Sunday, July 17, 2011
Wonder Woman #3 (October, 2006)
Hercules caught Giganta by the foot, and then put her on her butt, allowing him to free the Donna Troy necklace. Cheetah leapt at this “…Wonder Man,” while Diana Prince looked after Donna. Dr. Psycho tried to mesmerize the ladies, but was clipped in the head by Hercules’ thrown headband. Hercules was about to stab Psycho, but Prince stopped him, allowing the Doctor to utter a magic word. All the bad guys plus Donna and Wonder Girl disappeared, and it was once again Diana’s fault. Hercules made sure to rub it in, as he had taken over Wonder Woman’s abdicated mission, and browbeat her for shirking her duties. Members of the JSA helped clean up Giganta’s mess.
Diana Prince briefed Nemesis and fellow agents about Hercules, who had raped and wronged the Amazons in the past. Sentenced to literally carry the weight of Themyscira for eternity by Zeus, his sentence was commuted when Princess Diana offered to help shoulder the burden. Hercules briefly acted as the super-hero Champion before being allowed to live among the gods, but was now back to Earth, giving press conferences regarding his new role.
Agent Prince was part of a Department of Metahuman Affairs team sent to investigate Hercules, but they found that he had been transformed into a minotaur. All the males on Prince’s team followed suit, becoming beastiamorphs through the enchantments of Circe. The sorceress had Donna and Cassie dangling from chains. Diana Prince was also effortlessly captured, and Circe figured that if Diana didn’t want to be Wonder Woman anymore, she just might have an app for that.
“When the gods of Olympus left this earthly plane, they entrusted you, Donna Troy and Wonder Girl with the last of their power. Power you squandered… battling cyborg centurions and psychic despots… when every day, thousands of women are beaten, raped, and murdered, because they have no one to fight for them. Because you were too busy being a superhero to be their champion. And now you’re not even a superhero. You’re pretending to be human. Well guess what? You don’t have to pretend anymore.” Suddenly, Circe was a terrifying new vision of a Wonder Woman…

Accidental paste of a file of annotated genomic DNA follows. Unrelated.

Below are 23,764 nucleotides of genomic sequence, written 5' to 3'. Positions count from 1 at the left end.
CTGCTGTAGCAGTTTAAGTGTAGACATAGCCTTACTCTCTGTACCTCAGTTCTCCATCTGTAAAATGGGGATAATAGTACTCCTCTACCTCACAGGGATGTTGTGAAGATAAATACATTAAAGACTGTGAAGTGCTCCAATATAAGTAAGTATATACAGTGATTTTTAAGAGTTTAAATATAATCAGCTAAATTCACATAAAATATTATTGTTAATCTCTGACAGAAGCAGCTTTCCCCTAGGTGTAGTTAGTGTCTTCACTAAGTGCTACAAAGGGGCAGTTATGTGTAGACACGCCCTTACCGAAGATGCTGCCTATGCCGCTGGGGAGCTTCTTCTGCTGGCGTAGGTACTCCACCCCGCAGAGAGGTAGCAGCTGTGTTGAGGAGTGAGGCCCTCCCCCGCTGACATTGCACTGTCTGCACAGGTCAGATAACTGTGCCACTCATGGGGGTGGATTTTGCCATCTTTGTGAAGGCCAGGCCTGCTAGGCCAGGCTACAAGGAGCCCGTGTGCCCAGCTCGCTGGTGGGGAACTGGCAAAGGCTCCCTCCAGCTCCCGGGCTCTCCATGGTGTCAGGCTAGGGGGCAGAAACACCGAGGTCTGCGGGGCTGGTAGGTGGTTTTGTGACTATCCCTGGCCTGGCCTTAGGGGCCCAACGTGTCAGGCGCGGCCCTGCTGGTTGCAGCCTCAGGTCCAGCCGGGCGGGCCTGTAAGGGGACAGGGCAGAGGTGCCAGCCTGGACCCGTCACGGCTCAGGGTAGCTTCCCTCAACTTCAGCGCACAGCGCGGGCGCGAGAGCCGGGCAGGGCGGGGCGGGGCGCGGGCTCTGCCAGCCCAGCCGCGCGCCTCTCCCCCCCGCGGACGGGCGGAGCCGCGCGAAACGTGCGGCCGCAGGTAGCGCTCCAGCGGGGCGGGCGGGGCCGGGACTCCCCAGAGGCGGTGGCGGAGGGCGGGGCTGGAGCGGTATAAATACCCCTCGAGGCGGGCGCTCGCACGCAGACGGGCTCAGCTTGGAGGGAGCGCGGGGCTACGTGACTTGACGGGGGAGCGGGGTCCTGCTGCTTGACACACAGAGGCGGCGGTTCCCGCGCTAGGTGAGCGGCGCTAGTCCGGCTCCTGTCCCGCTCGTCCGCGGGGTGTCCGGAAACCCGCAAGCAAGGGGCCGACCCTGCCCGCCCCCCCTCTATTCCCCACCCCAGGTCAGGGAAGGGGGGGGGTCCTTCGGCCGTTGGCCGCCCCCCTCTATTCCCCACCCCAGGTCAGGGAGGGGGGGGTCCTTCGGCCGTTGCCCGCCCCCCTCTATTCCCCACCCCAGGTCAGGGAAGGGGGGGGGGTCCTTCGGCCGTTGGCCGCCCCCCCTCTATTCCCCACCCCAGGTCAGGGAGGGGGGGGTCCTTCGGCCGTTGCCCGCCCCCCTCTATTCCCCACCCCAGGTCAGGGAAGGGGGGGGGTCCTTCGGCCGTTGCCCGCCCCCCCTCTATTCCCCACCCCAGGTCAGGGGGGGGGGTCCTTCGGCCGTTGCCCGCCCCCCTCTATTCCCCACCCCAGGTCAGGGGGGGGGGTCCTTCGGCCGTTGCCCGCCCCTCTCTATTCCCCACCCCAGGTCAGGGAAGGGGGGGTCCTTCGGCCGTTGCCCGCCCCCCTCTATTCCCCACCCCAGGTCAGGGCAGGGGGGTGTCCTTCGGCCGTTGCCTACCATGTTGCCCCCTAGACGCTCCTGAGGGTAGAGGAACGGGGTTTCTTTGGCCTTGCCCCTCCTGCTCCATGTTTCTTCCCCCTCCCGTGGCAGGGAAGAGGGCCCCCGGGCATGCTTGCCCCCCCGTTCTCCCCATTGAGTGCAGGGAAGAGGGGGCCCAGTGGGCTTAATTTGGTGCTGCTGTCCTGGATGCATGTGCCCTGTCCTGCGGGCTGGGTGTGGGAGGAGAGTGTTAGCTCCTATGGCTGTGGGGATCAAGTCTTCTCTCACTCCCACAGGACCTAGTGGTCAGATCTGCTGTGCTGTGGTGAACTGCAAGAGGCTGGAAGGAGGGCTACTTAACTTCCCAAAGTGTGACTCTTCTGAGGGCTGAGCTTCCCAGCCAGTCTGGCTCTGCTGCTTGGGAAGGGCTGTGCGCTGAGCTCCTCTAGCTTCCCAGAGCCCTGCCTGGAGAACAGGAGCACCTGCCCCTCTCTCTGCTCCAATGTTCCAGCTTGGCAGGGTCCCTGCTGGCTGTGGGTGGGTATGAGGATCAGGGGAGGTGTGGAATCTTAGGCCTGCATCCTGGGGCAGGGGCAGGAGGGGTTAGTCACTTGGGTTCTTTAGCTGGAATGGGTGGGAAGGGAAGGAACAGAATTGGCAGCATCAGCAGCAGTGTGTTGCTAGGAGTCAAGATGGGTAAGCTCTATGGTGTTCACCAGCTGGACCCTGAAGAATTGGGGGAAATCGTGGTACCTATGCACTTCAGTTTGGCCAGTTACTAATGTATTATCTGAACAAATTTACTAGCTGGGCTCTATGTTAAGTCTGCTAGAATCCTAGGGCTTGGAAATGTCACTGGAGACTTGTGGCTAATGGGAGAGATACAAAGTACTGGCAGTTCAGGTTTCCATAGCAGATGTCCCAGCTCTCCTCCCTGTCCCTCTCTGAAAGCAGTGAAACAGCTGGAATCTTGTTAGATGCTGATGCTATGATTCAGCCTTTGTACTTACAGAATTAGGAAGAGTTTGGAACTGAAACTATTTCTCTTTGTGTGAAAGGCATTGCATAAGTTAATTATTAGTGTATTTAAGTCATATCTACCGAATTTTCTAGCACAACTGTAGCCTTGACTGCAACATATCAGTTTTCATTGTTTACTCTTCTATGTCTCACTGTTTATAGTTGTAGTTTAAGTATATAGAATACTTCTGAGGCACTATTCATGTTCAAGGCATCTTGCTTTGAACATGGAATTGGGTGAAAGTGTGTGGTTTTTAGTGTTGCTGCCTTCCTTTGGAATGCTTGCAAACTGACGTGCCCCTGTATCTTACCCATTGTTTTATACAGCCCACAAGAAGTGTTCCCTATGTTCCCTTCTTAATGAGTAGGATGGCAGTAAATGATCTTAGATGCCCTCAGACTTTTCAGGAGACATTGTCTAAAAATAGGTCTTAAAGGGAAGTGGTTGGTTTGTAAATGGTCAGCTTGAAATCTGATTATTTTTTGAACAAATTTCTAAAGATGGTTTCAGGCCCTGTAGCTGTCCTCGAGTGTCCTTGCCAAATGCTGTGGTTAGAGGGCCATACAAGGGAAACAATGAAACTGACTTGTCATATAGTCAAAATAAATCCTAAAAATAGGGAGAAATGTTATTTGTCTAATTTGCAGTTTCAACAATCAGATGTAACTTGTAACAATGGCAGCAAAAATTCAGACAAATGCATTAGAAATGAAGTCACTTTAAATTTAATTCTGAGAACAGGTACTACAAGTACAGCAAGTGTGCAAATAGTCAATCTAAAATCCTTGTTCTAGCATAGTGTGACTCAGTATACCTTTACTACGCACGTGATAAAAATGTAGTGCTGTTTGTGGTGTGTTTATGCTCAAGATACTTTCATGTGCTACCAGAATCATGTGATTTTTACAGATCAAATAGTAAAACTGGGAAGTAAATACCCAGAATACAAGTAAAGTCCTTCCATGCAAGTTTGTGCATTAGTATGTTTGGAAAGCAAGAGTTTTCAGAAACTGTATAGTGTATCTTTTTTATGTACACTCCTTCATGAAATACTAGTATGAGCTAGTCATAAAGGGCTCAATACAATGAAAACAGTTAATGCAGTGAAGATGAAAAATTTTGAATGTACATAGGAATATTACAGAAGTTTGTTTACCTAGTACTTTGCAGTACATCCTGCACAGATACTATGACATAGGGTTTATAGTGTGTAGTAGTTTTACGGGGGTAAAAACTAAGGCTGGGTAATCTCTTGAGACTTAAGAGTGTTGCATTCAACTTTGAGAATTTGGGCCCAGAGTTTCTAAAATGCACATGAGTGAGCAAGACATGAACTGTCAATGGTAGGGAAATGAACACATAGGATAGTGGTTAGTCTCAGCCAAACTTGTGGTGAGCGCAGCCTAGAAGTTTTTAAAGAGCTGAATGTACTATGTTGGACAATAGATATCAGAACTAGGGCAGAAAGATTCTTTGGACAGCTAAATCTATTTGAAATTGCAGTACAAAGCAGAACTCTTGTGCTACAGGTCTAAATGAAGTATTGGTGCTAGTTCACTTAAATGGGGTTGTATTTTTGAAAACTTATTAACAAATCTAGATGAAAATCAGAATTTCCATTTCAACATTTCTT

Part three of “Who is Wonder Woman?” was by Allan Heinberg, Terry & Rachel Dodson. This was the last issue to come out on a proper schedule, and also the point at which I began to turn on the book. There were quite simply too many characters running around fighting without accomplishing anything, and the third straight issue where three of Wonder Woman’s biggest foes popped up screaming to find Diana, got in a fight, and then conveniently disappeared. If that wasn’t repetitive enough, we’ve got more heavy-handed Diana bashing without very convincing rationales, more of Diana vacillating on her decisions, and just plain random crap happening to advance a paper thin plot. When will writers learn that there are characters made to be weak/vulnerable/fallible, and characters that are supposed to be above reproach? People don’t want to read stories where Superman or Wonder Woman whine about how tough it is to be beautiful and perfect, but rather to revel in these extraordinary heroes defeating evils to make the world better for us all.
Worse, Heinberg has all the characters speaking subtext as text, resulting in cringe inducing purple prose and self-important screeds about whether friggin’ Hercules or Circe would make better Wonder Persons. Why would Circe want anything to do with that? We’ve had twenty years of Circe as a soulless vamp governed entirely by self-interest and personal pleasure whose motivation to kill Wonder Woman was the prophesy that Diana would someday take Circe’s immortality. Now we’re supposed to buy her as a defender of the molested and downtrodden, clearly in service to Heinberg’s storytelling agenda? Dude, create a new character for that, because Circe isn’t in that line of work. It just makes Diana look stupid for sweating her role and the readers feel cheated by this nonsense. Further, comics are escapist entertainment with a very precarious suspension of disbelief. Outside of “very special episodes,” you have to avoid “relevance” and pointing out the artifice of super-heroes, because the whole concept falls apart under that kind of scrutiny. That’s like sending Foghorn Leghorn through a Kentucky Fried Chicken processing plant. It’s a thing not to be done.
Brave New World